Wednesday, February 23, 2022

retrotalk2022#7 - indie sleaze and the revival spiral

Lauren Cochrane writes for The Face on indie sleaze and the revival spiral  - lots of good thoughts  in here and some interesting quotes from others

"We have become pack rats of our collective past.... We’re trapped in what might be called a Revival Spiral. It used to be that time and distance were allowed before present culture plundered...  But, in a world where images of the past are just a finger swipe away, all bets are off. We have over-plundered the ​’50s, ​’60s, ​’70s, ​’80s and ​’90s. Even fetishising Y2K is starting to look a bit tired.The solution? The very recent past. The era in the frame? The mid-to-late Noughties...."

"... the ​“Indie Sleaze” movement, the revival of a late-Noughties scene where torn band tees dominated, when American Apparel was a shop, not a scandal, when everyone stuck out their tongues and it was a badge of honour to be photographed by party snapper Mark Hunter, aka The Cobrasnake....  

".... While some of the current retro culture is anemoia – nostalgia for an era you didn’t live through... The Revival Spiral sees us leaning into a seemingly ever-hastening longing for the recent past. This is possibly because change is constant in digital culture, meaning we’re quickly nostalgic for eras that, on paper, we have only just left.

".... This nostalgic state of mind has been magnified and sped up for a generation who have lived through turbulent times: Trump, Brexit and (there it is) a global pandemic. Pre-2016 might only be seven years ago but, given those global spasms, it feels like a lifetime. To immerse yourself in that time is comforting...

".... Sarah Lloyd is a Senior Lecturer in Fashion and Visual Culture at the University for the Creative Arts. As a researcher in nostalgia in fashion, she argues that the phenomenon is a direct result of the fact that we consume culture like we listen to podcasts: at 1.5x speed.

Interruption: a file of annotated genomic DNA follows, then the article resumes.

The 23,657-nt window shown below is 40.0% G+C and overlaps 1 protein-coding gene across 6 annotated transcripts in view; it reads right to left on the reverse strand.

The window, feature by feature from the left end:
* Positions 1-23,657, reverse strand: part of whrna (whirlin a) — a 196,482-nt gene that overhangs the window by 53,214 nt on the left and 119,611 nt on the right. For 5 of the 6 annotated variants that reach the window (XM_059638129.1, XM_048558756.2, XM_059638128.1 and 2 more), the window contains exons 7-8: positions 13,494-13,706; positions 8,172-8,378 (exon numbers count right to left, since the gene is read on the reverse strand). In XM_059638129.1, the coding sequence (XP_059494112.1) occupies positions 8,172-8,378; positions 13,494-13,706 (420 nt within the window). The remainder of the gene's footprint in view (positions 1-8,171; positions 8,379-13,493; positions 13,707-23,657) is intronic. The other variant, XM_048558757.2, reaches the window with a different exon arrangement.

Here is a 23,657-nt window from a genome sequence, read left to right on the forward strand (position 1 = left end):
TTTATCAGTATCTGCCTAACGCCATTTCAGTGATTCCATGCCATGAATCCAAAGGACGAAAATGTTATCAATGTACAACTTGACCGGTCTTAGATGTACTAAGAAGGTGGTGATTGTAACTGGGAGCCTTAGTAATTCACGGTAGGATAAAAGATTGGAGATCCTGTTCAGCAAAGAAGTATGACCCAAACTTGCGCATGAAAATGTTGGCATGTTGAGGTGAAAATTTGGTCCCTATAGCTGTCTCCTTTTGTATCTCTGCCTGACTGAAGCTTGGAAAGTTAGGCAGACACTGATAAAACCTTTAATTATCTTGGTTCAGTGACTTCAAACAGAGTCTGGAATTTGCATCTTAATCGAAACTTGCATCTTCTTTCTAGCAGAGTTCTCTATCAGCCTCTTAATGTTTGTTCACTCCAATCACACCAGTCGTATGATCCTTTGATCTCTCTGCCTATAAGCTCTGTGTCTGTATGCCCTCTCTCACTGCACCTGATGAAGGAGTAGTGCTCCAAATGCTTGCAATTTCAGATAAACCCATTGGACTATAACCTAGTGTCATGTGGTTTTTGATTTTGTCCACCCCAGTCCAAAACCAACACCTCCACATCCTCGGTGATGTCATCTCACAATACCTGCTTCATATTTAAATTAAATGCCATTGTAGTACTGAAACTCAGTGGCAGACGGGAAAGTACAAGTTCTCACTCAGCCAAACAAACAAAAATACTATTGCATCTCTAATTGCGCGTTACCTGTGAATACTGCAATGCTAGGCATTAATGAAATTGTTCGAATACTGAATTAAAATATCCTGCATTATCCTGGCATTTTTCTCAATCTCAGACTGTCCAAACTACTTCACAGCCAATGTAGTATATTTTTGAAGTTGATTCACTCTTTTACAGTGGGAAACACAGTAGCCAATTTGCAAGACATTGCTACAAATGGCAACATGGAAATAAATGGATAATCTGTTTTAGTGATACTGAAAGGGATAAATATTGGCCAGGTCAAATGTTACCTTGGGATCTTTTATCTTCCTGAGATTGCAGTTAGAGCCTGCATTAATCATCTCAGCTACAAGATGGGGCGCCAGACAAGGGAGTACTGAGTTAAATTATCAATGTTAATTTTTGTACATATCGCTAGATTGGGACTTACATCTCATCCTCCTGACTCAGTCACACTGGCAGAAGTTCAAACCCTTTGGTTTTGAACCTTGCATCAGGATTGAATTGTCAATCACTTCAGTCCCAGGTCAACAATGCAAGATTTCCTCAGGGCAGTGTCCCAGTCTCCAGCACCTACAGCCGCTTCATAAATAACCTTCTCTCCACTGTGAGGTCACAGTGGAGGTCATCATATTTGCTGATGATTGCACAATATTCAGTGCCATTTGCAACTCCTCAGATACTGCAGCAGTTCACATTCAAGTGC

“The plethora of images and information we are exposed to means we simply cannot process what we’re experiencing,” she says. ​“For me, revival culture is gaining a sense of control over an ever-shifting cultural landscape and relocating oneself in the recent past in order to fully process the present. [It’s] a way of temporarily stopping time.”.... Lloyd says a solely digital life experience has an effect, too. ​“When growing up without an iPhone or social media is unimaginable, the relatively recent past seems like ancient history.”

Revival spiral - my term for that (or something close to that) is revival simultaneity, where we're caught in the cross-fire of multiple revivals and re-revivals going on at the same time. 

Interestingly Cochrane starts the piece referencing a 1983 piece in The Face piece by Jon Savage, "The Age of Plunder" - about the rise of pomo pop - which intensifies the feeling of recursion and spiraling echoes of echoes of echoes...    as retro intensifies and infolds, so does the commentary on it, the retro-discourse

Monday, February 21, 2022

retro - early sightings 1 of ??


Not that early (1989  - 'retro' starts popping up fairly frequently from the start of the '80s). And it's a loose use of the word (retro, strictly speaking, is a new thing in the style of the old, not the actual old thing itself recirculating as a classic or golden oldie, a comp or career retrospective), but nonetheless an interesting framing of a lifetime's work

Saturday, February 12, 2022

retrotalk2022#6 - the Nineties


Chuck Klosterman  has been getting some blow-back recently for the above observation, made in a Vulture interview around his latest opus The Nineties: A Book  - i.e. the idea that there was no epistemic essence to the 2000s or indeed the 2010s

Forgive me but it does feel like a thought that's been around the block a few times already - c.f. me on  the Noughties as a Zeit without a Geist, similar formulations by Mark Fisher, or indeed this 2011 Vanity Fair  article by Kurt Anderson.